He's right, and I've said that to anyone who'd listen to me for nearly a year, but I haven't posted a lot here about it. It's true, however: Hillary Clinton's negatives in the South and Southwest are as big, or bigger, than her positives, to use polling jargon. (Or a layperson's understanding of polling jargon?) You thought an elitist senator from the northeast was a good idea for 2004? Then nominate Hillary Clinton -- among the most polarizing figures of the last two decades -- this time around.
Me, I think she'd actually make a great president: smart, decisive, politically savvy but with America's best interests at heart, regardless of any personal failings. Not unlike...well, let's not bring him up. But I do think there hasn't been enough attention to the negative opinion so many Americans have of Hillary Clinton, deserved or not. Maybe, as another friend says, she only needs a bare minority of the electoral college to win and can win it, but I doubt it. And I think the South Carolina and February 5 primaries will show that, but we'll see.
For now, I think Hillary is too hated -- and no, not by people who normally vote in the Democratic primaries, but by people who don't, yet who vote in November -- to win the general election. Maybe she could win against Romney. Definitely against Giuliani (having faced at least the first days of an election between those two, I can say that), but against anyone else: I doubt it.
Notice I haven't said "why" -- and I don't think there is any coherent rationale behind it. The real reason is probably two decades of talk radio, Fox News, and unimaginative editorial cartoons. Which, at the end, is probably enough to keep her from being president.
Or, from my friend in Oklahoma again: "I also support many of her views, and I'd love to see a woman in office, but I simply think she’s the wrong one. She'll further divide the country. She's not our panacea. What's more, I don't get the blind trust so many Dems give her."
He may not be aware just how hated Hillary (and even Bill) are by so many people on the left for their largely centrist, "corporatist" Democratic Leadership Council history and positions, so she's certainly not universally loved among Democrats -- far from it. But my own ideas on why she garners so much support is threefold:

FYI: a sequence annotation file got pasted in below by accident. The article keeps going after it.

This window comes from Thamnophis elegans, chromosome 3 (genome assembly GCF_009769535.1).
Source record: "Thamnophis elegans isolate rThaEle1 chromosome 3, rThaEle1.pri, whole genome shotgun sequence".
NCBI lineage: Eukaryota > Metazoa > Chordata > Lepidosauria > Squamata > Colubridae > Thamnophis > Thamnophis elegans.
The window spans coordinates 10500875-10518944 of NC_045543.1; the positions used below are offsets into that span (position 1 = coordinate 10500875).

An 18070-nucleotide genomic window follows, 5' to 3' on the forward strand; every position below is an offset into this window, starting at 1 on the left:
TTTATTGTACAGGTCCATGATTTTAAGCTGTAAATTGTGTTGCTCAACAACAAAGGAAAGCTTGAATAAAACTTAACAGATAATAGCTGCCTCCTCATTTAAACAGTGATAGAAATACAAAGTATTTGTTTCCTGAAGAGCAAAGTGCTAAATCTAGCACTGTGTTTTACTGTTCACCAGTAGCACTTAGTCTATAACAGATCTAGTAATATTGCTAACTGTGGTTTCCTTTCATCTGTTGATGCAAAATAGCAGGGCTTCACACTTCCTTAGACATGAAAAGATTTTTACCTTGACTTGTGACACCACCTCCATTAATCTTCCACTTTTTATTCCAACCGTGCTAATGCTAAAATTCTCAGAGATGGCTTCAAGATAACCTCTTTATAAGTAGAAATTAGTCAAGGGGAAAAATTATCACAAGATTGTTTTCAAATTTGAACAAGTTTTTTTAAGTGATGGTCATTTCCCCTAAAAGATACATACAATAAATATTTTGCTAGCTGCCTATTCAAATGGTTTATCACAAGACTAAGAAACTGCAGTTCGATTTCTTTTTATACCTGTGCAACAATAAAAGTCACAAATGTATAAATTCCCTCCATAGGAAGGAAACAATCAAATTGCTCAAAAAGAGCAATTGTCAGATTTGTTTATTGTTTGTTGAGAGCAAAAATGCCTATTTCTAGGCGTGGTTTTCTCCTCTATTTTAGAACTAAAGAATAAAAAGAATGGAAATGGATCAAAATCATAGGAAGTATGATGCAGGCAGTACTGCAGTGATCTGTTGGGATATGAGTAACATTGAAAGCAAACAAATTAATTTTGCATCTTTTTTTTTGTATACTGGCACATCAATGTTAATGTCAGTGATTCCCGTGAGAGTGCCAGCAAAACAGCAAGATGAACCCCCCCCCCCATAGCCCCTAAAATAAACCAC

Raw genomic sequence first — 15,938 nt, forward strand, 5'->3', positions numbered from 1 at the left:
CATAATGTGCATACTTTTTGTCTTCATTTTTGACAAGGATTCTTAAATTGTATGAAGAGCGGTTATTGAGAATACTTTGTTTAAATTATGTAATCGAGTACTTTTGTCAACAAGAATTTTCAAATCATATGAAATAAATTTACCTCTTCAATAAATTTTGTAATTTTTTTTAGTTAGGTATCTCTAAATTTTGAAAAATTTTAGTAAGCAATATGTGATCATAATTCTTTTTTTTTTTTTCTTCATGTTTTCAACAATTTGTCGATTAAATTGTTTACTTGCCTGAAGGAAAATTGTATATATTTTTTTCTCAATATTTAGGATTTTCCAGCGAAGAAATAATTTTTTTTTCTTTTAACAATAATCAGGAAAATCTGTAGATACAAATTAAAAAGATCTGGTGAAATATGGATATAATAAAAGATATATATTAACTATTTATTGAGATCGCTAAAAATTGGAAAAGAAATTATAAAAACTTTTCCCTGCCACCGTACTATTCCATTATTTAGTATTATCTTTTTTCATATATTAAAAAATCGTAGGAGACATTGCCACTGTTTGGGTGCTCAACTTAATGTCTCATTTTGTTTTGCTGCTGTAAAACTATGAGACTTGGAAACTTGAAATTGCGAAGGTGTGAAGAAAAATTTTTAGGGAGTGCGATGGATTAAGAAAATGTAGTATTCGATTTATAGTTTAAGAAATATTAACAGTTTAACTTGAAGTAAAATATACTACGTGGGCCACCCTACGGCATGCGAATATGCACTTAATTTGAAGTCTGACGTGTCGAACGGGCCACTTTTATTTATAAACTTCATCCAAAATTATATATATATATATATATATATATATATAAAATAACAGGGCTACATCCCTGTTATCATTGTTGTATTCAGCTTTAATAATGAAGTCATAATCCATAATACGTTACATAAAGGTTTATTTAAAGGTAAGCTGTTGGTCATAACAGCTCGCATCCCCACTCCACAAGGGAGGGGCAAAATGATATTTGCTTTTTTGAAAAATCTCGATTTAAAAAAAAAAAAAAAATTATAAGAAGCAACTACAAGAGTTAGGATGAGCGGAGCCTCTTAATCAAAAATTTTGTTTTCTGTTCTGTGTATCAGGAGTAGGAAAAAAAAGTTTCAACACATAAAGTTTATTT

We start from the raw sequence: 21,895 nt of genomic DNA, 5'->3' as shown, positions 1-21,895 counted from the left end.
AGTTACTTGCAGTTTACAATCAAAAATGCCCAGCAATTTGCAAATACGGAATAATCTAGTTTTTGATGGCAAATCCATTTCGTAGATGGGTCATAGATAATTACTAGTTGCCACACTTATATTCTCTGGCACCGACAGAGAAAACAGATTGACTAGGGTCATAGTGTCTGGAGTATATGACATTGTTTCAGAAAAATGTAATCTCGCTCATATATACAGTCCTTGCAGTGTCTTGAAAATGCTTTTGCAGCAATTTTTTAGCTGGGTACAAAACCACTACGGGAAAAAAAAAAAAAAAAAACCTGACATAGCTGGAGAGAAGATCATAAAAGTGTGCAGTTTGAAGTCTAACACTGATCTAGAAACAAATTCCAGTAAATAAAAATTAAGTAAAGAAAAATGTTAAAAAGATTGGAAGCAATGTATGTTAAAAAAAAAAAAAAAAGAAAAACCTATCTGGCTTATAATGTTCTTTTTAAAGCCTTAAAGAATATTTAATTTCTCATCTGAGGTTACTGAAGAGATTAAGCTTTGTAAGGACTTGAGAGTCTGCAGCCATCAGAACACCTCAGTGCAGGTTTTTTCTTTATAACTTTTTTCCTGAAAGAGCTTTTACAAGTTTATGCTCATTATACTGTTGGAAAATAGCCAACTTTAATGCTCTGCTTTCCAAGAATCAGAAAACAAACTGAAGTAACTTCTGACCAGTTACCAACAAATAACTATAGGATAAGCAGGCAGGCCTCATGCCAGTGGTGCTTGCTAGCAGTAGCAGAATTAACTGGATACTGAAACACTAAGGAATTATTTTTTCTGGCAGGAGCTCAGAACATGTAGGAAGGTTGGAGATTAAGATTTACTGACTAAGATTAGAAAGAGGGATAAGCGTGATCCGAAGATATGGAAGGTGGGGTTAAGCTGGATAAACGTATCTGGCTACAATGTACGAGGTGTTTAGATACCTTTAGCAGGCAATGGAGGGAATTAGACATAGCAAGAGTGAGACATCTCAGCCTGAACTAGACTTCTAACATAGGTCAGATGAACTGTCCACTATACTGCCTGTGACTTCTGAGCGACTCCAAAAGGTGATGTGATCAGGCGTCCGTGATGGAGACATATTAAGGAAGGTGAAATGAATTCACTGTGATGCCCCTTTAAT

People who shake their head in disbelief at how we went from a competent, intelligent administration to an incompetent, anti-intellectual band of snake-oil handlers, and who look back at the Clinton practice of political triangulation as a form of realpolitik that can get stuff done.
People who support her precisely because she's so hated by Rush Limbaugh et al.; who are closely related to...
People who discern in her a mirror of what some Republicans liked about George W. Bush, which is that -- unlike with most other politicians who have confidence in their positions and candidacy -- in Clinton, some people infer an arrogance in her positions and attitudes, and they like that lack of self-doubt. (And these would be the sworn enemies of the people who ate up W's characterization of "swagger" as just what they call "walking" in Texas.)
Again, I think the February 5 primaries will tell us a lot about what people in those states feel about Hillary Clinton, albeit it will be Democratic primary voters, who may or may not be an accurate reflection of the wider general election voters in that same state. Another friend, this time from Texas, writes to say:
"Personally I think you are selling the 'red states' short and I think what happened in Iowa (and New Hampshire, I hope) [DAB note: he wrote this before the NH primary] demonstrate that. Look what he did for turnout and young voters, To me that speaks VOLUMES to what this guy is about."